Honesty... Honestly: Consultation, Expectations & Pressure
In this day and age of social media and the pressures to look a certain way, act a certain way and live a certain way, it’s no wonder that mental health issues and burnout are on the rise.
These social media pressures are becoming more and more prevalent within the hair and beauty industry, where filters and Photoshop are creating added pressure to a stylist’s ability. And in the worst-case scenario, bringing on a sense of worthlessness in not being able to recreate a colour that has filters applied to it and the added pressure of letting down their clients.
A stylist who knows these pressures all too well is Salonista owner, Stacey Gadke, who has penned an open and honest letter below on the struggles that are often felt by everyday stylists…
I’ve been hairdressing for 26 years and nearly seven of them as a salon owner, and the one thing I’ve always insisted on is being honest. Honest with clients and with ourselves on what we feel is achievable. Trust me, your clients will appreciate it.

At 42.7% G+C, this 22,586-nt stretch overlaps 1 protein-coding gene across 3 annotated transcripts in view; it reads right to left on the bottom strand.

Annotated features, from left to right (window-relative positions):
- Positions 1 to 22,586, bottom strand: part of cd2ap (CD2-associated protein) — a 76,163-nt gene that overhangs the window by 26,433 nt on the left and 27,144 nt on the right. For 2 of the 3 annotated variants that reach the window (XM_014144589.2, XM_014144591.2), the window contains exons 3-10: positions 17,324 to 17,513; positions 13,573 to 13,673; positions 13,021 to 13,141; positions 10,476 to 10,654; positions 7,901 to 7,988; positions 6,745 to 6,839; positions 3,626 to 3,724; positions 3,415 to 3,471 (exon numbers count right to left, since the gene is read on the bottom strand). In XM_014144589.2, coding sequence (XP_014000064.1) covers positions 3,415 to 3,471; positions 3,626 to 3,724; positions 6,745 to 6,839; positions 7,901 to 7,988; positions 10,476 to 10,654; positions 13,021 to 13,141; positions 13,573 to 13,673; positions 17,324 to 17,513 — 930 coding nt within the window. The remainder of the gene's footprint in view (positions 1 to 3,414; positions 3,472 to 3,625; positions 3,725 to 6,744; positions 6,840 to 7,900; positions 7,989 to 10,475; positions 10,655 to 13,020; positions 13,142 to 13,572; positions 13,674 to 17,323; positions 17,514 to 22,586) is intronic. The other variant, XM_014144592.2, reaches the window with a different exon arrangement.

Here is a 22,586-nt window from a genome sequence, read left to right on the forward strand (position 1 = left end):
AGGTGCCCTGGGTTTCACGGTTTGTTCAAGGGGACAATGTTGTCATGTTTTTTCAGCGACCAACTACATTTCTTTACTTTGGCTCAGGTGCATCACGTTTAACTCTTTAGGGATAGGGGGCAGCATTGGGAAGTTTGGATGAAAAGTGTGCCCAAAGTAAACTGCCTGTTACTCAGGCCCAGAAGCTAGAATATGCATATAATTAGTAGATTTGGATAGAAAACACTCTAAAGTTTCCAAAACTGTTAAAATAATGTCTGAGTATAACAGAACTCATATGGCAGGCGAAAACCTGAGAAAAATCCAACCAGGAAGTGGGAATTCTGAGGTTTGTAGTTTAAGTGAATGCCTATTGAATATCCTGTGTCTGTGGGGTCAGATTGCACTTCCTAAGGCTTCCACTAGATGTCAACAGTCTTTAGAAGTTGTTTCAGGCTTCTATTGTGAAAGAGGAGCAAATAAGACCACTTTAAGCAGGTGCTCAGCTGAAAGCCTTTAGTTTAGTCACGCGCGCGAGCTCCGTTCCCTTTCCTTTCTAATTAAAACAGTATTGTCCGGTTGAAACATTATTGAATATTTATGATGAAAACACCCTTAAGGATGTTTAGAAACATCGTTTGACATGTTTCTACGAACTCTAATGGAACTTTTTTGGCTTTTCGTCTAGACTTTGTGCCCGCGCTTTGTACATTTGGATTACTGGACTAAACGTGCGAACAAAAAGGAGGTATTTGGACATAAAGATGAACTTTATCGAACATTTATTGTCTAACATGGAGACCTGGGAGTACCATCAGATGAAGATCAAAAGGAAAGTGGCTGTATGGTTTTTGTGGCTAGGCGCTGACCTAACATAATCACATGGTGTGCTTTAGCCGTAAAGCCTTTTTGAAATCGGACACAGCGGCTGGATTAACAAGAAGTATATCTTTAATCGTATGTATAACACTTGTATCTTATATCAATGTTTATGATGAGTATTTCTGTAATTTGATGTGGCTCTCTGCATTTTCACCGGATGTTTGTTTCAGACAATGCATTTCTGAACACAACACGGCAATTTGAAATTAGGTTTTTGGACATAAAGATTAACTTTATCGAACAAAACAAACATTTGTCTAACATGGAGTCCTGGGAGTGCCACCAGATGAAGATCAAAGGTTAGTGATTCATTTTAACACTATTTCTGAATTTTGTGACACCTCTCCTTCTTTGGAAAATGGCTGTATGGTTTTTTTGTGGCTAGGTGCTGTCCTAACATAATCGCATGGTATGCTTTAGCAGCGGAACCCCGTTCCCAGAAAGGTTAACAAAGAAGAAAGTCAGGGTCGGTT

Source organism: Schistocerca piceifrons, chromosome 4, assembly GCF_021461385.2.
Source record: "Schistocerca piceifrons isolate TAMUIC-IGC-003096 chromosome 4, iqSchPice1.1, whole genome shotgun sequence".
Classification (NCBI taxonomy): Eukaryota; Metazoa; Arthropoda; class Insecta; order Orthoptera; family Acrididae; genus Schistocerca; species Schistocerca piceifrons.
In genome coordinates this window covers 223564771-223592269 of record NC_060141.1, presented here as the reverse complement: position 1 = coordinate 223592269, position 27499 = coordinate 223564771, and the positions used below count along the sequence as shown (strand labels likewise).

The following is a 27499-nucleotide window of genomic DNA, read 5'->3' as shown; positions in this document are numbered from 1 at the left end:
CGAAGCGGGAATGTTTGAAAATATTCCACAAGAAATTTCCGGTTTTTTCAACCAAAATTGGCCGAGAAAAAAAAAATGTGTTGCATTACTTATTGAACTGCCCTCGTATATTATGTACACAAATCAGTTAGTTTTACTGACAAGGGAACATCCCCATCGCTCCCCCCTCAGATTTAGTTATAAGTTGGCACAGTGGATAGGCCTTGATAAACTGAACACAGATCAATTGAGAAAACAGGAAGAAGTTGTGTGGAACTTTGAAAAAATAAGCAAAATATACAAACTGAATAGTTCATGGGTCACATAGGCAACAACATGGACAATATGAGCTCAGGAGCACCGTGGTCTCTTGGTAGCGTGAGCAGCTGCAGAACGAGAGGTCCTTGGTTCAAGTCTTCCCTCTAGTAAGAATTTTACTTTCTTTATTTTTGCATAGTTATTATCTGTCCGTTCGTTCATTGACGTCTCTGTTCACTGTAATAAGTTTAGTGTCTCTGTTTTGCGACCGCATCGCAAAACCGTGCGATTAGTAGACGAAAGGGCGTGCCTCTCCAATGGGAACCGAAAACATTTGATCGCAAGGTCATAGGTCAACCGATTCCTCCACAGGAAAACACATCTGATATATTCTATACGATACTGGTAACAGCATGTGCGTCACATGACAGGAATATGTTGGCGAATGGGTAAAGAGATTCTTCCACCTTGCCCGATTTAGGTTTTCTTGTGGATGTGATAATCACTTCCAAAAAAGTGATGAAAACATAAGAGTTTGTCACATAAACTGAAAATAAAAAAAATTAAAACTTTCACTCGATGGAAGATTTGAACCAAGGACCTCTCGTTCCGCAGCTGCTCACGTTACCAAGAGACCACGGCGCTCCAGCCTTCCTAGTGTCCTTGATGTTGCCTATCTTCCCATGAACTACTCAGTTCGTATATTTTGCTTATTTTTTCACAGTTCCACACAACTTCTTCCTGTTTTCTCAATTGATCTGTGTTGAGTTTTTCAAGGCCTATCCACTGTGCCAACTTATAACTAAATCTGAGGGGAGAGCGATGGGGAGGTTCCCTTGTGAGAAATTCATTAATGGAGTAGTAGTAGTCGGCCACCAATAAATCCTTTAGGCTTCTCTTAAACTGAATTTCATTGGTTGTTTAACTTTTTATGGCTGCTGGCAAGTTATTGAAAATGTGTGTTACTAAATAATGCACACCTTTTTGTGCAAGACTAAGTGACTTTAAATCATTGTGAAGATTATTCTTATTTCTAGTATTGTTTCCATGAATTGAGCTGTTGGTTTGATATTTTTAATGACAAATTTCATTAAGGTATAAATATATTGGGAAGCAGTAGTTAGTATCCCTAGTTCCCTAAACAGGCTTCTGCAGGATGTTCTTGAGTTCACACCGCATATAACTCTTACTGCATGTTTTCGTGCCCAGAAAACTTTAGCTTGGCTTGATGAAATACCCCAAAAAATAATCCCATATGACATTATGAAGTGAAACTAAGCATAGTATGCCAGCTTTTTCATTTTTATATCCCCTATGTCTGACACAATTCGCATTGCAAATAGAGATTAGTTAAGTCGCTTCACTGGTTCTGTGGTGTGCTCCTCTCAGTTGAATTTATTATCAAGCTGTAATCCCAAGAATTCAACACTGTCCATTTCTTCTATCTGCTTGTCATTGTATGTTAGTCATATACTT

Honesty, there’s a key word… clients hold our opinion in high regard, asking our views on more than just a style or colour change. When they are in our chair we become their stylist, marriage guidance councillor, travel agent, food and movie critic, fashion advisor and general soundboard. Which got me thinking… do WE put too much pressure on ourselves to deliver or is it all filters?
For example, hands up who has rolled their eyes to the hairy gods when a client mentions ‘grey’ or ‘silver’?
To be fair, unless grey or silver is growing naturally from the roots, it’s a challenge to achieve depending on what you have to work with (and more of a challenge for the client to maintain)! This goes back to Instagram and social media images. How many stylists have been presented with a hair colour a client has seen on Instagram, and you know it will be impossible to achieve it. That colour could be filtered or even a wig! It’s hard to explain this to a client without them maybe thinking you are not a good stylist or qualified enough to create impossible social media colours!
So rather than promising said client the moon on a stick, let’s be honest. I’d much rather say, “it’s not achievable right now” and let’s work towards a clean, expensive and healthy looking blonde first than put undue pressure on myself to instantly replicate and deliver something that doesn’t meet the Instagram inspired, perfectly filtered picture that’s been whipped out on their phone during consultation.
It’s ok to say, “maybe not this time” or “no”. It doesn’t make you a bad stylist, it makes you an honest one.